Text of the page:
Lloyds Register and TWI update AM certification

Last year Lloyds Register and the engineering consultancy TWI produced a framework for certifying metal parts that had been additively manufactured, and the two companies have now revised this based on their experience in working on projects and developing industry standards.

Metal part printed on a Trumpf TruPrint 1000 series.

The overall idea is to help both manufacturers and end users safely adopt additive manufacturing and achieve high quality parts. This update reflects a more user-friendly approach to manufacturing certification, breaking down the approach into 5 key areas: design, materials, manufacturing, post-processing and inspection and testing.

It also includes a broader range of AM technologies such as wire-arc additive manufacturing, which is commonly used for larger-scale parts and production in shorter amounts of time. There’s also more information included on laser powder bed fusion and laser metal deposition processes based on real-world expertise.

Claire Ruggiero, Innovation Director at Lloyds Register, explained: “The disruptive nature of AM combined with the cross-industry potential has really lent itself to a collaborative approach to developing a more standard way to qualify and certify all aspects of parts made by AM.”

The new framework should offer manufacturers a step-by-step approach to provide the necessary level of consistency, qualification and confidence to work with Lloyds Register’s inspection and certification services.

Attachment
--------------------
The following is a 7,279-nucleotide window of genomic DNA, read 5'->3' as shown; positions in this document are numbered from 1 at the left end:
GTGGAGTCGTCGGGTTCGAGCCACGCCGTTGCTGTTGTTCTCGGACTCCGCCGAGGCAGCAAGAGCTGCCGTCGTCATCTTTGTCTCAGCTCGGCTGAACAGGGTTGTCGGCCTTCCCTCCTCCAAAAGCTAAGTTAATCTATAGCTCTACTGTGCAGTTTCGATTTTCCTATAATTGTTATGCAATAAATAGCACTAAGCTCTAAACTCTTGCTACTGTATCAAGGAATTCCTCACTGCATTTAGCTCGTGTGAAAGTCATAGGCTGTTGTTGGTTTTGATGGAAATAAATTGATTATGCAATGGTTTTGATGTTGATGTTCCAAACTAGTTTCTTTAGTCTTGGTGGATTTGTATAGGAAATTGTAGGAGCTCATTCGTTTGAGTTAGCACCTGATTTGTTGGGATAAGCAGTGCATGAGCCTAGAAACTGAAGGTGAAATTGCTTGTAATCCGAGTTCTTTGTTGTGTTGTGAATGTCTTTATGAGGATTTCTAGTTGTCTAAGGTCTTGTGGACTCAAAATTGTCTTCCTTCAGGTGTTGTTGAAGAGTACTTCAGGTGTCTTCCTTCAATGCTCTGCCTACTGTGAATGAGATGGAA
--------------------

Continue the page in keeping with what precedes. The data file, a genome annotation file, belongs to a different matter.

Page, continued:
Dr Chris Dungey, Joining Technologies Group Manager at TWI, adds: “LR and TWI’s collaborative approach is an end-to-end model that can help clients from the earliest starting line: questioning the use of AM and how to exploit its benefits, to the eventual finish line of certifying and selling AM parts into the open market. These guidance notes support that model.”

You can download the new document “Guidance Notes for the Certification of Metallic Parts made by Additive Manufacturing.”  for yourself.

Lloyds Register is owned by the Lloyd’s Register Foundation, a UK charity dedicated to research and education in science and engineering. It has worked on a number of projects to improve certification efforts for additive manufacturing. These include supporting the Singapore Centre for 3D Printing at Nanyang Technological University (NTU Singapore) in its work with Keppel Offshore & Marine (based in Singapore) to qualify proceses for the additive manufacturing of large-scale parts suitable for the harsh conditions typical of offshore & marine applications.

Another project involves working with the Rotterdam Additive Manufacturing Lab (RAMLAB) on a joint industry project for metal parts on demand, to verify that the AM technology selected can consistently ensure compliance with all applicable requirements.

Lloyds Register is also working with TWI on a joint industry project, Achieving Regulatory and Code Compliance for Additive Manufacturing, which will investigate the routes to regulatory compliance of parts selected by project sponsors, and produce data and assessment criteria for the introduction and acceptance of parts through third-party inspection.



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